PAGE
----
Alex gains the power to double-jump in the air which you’ll use to give Alex a quick workout and rebuild his confidence that he is indeed the King of the Jungle…the concrete Jungle of the Central Park Zoo.

Once Alex completes his King of the Jungle pose, you’ll jump back to Marty who continues the tour. You’ll meet Melman the Germaphobic Giraffe, Gloria the Hippo and the most bizarre collection of Para-militant penguins and oppressive ostriches. The story plays out over 11 levels and it squarely aimed at the young-at-heart crowd. This becomes apparent not only from the comedic slant of the voice-overs but more simply just looking at the way the characters behave. For instance, your first interaction with Melman the Germaphobic Giraffe has you helping him clean his cage as his ‘sanitation team’ is running late. You’ll clear the area by spinning him around like a spastic helicopter, his legs flailing about in all directions. Similarly, the penguins use their militaristic powers to fish for hats, stuffed animals, and buckets from the people passing by. These are just a sampling of the powers you’ll get in the game, each one more hilarious than the last. You can enjoy this game at any age and its as fun to watch as it is to play.

As you move through the game you pick up coins of various denominations that you can later use to purchase items from the Zoo Souvenir shop. These coins help you unlock other mini-games including races and a few collectible items for each character. Parallel to the movie, the group is accidentally crated up and shipped off to Africa, an environment quite foreign and frightening to the likes of Melman the Giraffe. The penguins choose to seize the opportunity and attempt to commandeer the boat to redirect it to the South Pole. As usual, things don’t go quite right and the group ends up marooned on the beach of Madagascar.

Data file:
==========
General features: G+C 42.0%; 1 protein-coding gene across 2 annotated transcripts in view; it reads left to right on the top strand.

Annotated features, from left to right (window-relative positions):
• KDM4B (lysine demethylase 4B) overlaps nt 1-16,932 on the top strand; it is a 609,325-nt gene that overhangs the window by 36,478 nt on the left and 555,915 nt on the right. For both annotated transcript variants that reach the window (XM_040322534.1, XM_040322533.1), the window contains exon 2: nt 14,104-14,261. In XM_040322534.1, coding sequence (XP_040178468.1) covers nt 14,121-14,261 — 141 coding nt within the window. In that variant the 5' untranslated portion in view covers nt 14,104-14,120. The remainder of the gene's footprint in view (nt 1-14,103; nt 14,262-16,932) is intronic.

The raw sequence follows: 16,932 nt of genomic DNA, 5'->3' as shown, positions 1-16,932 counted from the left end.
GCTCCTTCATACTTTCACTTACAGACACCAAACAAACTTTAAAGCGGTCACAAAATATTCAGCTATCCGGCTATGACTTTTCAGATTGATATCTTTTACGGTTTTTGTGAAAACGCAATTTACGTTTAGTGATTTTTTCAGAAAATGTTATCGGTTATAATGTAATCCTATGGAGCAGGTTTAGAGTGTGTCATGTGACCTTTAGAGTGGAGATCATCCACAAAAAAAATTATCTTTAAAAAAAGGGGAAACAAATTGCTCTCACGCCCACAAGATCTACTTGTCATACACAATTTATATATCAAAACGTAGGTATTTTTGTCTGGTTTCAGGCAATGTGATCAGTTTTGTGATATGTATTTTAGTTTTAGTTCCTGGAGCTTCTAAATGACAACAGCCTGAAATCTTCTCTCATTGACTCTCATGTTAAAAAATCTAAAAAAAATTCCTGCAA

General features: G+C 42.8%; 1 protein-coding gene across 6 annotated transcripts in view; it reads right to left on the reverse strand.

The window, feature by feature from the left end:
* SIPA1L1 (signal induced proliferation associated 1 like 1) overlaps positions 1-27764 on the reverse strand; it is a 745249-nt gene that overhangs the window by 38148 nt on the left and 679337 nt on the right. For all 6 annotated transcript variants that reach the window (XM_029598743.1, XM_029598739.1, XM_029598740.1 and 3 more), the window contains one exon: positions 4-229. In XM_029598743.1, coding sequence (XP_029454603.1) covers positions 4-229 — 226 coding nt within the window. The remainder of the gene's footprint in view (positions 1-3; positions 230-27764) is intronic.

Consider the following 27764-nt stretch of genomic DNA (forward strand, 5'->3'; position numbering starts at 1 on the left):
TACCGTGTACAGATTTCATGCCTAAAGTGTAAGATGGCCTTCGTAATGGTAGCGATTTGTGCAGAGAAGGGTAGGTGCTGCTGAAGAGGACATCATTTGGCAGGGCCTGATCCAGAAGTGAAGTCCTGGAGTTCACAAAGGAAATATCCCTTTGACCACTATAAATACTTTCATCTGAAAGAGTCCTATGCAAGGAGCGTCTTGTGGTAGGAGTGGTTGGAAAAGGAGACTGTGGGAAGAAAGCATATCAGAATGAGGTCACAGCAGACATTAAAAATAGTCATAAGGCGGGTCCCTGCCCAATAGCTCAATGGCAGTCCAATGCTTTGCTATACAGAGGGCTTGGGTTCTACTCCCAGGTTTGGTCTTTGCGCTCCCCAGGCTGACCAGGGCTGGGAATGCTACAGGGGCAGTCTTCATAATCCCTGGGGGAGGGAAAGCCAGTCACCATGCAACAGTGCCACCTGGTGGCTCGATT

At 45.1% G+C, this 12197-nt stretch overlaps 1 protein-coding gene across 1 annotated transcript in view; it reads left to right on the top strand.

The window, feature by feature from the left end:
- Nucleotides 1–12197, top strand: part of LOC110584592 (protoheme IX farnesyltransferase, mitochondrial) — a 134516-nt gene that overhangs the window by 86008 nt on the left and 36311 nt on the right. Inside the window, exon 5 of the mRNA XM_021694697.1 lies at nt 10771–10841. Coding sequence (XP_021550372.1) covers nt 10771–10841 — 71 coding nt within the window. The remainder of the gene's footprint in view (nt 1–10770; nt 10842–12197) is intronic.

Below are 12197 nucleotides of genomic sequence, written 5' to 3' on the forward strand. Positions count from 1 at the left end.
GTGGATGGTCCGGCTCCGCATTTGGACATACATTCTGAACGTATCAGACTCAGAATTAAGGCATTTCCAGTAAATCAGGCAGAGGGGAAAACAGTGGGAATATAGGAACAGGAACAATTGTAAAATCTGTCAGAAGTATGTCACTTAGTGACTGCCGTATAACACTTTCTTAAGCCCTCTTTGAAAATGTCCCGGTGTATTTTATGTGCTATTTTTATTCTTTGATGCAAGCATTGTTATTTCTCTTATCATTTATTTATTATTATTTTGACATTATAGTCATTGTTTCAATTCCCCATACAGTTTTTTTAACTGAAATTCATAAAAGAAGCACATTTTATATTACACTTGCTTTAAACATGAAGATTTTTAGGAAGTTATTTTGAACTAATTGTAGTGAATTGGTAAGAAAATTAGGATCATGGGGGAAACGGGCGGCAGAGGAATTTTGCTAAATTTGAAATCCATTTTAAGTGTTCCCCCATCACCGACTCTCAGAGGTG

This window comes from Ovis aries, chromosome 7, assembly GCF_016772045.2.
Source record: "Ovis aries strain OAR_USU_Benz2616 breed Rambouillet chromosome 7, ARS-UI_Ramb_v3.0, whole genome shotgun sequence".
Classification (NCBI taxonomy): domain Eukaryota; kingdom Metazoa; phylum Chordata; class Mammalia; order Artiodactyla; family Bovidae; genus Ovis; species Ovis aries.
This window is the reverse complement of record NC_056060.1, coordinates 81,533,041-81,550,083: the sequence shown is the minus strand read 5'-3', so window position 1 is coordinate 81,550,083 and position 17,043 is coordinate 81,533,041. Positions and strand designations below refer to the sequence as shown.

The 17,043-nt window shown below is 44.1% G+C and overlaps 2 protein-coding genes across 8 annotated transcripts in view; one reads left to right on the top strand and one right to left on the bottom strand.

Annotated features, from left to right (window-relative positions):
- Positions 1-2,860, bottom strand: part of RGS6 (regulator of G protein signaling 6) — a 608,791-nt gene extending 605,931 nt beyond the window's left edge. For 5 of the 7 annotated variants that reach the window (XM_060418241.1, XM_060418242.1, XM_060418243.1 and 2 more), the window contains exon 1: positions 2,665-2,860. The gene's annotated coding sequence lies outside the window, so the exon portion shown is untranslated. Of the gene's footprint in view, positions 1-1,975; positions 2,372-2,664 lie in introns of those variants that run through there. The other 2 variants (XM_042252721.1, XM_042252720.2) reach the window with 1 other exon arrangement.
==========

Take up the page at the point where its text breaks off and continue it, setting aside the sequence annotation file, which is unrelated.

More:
Once you get into the game you find that Madagascar is a fairly standard platformer.  Each character has special abilities that they will have to use to keep the story moving.  You’ll use kicks, double-jumps, stealth, roars, and chili-peppers to run through the game.  The levels are variations of the standard platforming formula and it works.  The only issue I encountered was that some of the later puzzles may serve to frustrate younger audiences in their difficulty.  Overall, it’s a fun ride and a great tie-in to the movie set to be released this weekend.

The game is squarely aimed at the younger audience sporting an E10+ rating.  Keep that in mind, but don’t miss out if you are just a kid at heart.  The game is fun and has enough going for it to keep the game alive until the end. 

There are 11 levels in the game and each one contains a bunch of hidden items and unlockables.  As you complete the levels you unlock character-specific bonuses as well as cheats.  Make sure you don’t miss out on the old-school arcade game in the New York Zoo – I must have played this Atari Combat clone for at least an hour!  If you are a kid or a kid at heart, this game shouldn’t disappoint. 

Ron Burke is the Editor in Chief for Gaming Trend. Currently living in Fort Worth, Texas, Ron is an old-school gamer who enjoys CRPGs, action/adventure, platformers, music games, and has recently gotten into tabletop gaming. Ron is also a fourth degree black belt, with a Master's rank in Matsumura Seito Shōrin-ryū, Moo Duk Kwan Tang Soo Do, Universal Tang Soo Do Alliance, and International Tang Soo Do Federation. He also holds ranks in several other styles in his search to be a well-rounded fighter. Ron has been married to Gaming Trend Editor, Laura Burke, for 21 years. They have three dogs - Pazuzu (Irish Terrier), Atë, and Calliope (both Australian Kelpie/Pit Bull mixes).